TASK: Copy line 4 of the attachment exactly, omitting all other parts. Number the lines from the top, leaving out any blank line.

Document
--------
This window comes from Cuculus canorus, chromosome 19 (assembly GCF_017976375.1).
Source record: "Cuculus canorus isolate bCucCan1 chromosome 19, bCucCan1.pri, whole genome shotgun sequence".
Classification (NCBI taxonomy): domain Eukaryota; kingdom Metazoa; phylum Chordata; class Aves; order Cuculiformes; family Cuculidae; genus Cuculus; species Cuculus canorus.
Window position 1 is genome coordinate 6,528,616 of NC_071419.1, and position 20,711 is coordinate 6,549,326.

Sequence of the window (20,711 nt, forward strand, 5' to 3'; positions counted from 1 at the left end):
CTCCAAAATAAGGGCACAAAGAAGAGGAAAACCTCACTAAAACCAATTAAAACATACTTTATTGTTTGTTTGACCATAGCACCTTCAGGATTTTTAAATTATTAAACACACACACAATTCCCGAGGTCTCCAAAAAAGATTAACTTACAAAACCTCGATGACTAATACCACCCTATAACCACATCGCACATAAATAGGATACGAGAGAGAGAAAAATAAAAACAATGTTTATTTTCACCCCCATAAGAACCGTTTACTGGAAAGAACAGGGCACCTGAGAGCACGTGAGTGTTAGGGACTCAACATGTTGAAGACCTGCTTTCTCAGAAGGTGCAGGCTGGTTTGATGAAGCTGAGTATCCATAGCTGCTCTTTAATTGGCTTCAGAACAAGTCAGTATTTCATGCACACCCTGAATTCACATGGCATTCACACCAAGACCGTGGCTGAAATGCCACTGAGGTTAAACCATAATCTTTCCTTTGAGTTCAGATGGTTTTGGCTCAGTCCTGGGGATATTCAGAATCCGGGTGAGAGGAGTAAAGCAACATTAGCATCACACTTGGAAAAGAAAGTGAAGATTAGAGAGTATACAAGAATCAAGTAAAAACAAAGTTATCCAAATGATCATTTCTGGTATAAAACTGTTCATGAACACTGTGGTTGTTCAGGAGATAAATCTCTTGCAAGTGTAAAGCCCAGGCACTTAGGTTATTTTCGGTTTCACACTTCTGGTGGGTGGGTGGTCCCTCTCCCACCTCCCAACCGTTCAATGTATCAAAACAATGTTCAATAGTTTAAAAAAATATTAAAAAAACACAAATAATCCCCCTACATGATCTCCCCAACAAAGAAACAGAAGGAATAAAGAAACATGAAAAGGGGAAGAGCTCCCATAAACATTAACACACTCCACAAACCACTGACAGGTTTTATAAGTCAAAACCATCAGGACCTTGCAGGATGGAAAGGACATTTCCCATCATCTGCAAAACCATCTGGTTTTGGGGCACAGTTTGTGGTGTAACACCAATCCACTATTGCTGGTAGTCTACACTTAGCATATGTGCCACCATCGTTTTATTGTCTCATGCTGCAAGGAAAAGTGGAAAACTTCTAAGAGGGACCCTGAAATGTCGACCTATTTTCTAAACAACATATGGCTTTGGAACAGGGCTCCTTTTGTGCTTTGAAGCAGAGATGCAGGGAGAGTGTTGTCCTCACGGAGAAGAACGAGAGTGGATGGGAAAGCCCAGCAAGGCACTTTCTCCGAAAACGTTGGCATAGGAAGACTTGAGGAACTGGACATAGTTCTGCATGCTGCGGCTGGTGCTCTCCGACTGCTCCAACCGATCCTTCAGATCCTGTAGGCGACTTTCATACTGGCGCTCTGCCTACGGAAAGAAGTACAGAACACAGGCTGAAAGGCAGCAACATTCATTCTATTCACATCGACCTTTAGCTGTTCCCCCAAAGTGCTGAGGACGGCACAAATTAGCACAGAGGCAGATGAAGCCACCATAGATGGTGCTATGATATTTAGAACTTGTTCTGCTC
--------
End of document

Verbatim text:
Window position 1 is genome coordinate 6,528,616 of NC_071419.1, and position 20,711 is coordinate 6,549,326.